Grand Teton National Park protects spectacular mountain scenery and a
diverse assortment of wildlife. The main feature of the park is the
40-mile-long Teton Range. It's an active, fault-block,
mountain range that towers above the valley of
Jackson Hole to its east. The range, located in western Wyoming,
includes eight peaks over 12,000 feet, including Grand Teton at
13,770 feet. Seven moraine induced lakes skirt the base of the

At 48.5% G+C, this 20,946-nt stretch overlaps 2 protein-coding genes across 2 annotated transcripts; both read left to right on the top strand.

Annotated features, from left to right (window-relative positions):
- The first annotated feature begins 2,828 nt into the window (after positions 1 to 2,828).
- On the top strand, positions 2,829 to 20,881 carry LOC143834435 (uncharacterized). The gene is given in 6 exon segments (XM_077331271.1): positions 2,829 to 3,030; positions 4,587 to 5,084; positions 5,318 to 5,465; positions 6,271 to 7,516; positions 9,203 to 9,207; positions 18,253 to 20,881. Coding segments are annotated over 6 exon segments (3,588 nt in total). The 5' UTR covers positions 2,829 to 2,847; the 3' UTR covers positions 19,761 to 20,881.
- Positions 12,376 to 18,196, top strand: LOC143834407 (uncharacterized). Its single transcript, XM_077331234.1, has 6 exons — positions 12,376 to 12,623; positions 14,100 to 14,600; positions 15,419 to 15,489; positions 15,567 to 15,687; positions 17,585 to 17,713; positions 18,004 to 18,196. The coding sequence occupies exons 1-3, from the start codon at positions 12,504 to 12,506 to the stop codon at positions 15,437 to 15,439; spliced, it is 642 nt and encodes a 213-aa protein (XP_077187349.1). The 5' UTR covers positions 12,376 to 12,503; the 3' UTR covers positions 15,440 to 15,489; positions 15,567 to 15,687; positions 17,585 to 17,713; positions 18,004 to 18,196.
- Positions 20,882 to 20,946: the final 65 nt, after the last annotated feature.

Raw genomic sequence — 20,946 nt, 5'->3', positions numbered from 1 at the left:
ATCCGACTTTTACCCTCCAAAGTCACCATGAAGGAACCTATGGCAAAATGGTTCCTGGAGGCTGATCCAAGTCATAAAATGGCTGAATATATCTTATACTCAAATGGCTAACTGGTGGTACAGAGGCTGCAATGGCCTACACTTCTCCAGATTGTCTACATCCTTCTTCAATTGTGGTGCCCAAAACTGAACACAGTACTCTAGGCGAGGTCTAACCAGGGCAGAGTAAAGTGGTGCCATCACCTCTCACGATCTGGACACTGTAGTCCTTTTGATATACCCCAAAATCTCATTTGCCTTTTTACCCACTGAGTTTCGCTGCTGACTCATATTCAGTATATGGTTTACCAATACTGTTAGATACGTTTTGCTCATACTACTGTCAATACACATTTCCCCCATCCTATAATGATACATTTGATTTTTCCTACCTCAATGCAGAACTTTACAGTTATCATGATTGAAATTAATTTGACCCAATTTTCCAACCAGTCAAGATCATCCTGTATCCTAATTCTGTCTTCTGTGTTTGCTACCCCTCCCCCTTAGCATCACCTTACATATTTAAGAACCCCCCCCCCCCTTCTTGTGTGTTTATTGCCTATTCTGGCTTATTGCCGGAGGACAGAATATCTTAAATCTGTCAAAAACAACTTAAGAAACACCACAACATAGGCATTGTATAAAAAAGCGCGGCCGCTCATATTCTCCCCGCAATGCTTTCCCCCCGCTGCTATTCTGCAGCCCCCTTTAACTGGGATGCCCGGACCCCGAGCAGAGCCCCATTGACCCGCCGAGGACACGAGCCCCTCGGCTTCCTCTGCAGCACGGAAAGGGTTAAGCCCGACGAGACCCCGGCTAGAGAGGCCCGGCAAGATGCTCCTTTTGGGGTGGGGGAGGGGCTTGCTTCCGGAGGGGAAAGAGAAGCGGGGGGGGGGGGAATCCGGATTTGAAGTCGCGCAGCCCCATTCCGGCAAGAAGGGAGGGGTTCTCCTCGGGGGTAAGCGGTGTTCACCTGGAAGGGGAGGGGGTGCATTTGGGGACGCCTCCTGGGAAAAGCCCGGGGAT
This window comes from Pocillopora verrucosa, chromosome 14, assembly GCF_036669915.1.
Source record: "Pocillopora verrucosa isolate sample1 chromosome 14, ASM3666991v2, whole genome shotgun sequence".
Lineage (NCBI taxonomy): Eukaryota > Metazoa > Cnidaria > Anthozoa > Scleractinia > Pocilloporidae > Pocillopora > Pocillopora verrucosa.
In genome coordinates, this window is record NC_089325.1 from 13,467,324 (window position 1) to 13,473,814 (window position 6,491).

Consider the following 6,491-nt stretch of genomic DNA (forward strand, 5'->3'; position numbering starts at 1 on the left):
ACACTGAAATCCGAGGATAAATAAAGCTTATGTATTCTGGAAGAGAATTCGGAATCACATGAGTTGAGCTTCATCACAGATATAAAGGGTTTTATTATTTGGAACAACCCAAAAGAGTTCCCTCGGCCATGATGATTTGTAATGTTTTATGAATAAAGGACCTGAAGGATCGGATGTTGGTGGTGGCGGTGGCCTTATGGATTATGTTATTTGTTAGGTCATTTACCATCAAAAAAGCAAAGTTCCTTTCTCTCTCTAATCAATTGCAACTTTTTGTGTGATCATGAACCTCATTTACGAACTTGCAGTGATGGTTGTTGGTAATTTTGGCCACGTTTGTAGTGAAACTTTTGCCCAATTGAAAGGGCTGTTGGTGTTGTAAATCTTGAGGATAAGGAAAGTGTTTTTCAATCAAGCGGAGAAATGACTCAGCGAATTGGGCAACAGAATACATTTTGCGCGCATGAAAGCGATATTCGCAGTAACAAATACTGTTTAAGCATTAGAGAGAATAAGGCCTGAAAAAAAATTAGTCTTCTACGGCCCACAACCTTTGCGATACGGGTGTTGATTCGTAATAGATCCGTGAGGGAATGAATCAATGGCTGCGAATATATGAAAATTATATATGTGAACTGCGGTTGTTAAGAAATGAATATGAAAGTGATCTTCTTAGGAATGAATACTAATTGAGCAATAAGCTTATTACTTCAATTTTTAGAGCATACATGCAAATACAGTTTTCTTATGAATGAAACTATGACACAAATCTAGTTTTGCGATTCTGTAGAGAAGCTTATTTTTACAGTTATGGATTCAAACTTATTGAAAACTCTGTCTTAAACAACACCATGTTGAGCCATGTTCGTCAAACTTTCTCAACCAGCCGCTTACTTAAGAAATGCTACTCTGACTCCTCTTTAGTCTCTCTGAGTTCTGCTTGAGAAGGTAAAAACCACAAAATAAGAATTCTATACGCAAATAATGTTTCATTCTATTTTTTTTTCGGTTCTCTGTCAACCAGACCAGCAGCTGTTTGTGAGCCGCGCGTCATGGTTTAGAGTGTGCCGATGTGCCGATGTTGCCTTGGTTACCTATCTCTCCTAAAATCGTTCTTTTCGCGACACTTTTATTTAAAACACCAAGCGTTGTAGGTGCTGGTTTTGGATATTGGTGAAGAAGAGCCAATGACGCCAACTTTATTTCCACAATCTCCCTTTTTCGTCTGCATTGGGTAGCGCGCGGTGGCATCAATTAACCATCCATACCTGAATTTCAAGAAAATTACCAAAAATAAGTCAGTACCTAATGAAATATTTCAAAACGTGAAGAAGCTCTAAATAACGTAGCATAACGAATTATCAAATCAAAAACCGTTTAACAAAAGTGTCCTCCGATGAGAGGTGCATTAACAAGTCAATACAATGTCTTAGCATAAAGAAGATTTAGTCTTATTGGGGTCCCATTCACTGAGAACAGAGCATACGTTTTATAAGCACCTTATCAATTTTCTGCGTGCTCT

range. More than 100 alpine lakes dot the backcountry.
Elk, moose, pronghorn,
mule deer, bison, and other smaller animals are often seen in the park.
Black bears are common in the forests and grizzlies are occasionally
observed in the northern end of the park. Bird watchers may enjoy
spotting some of the more than 300 species of birds, including bald eagles
and peregrine falcons!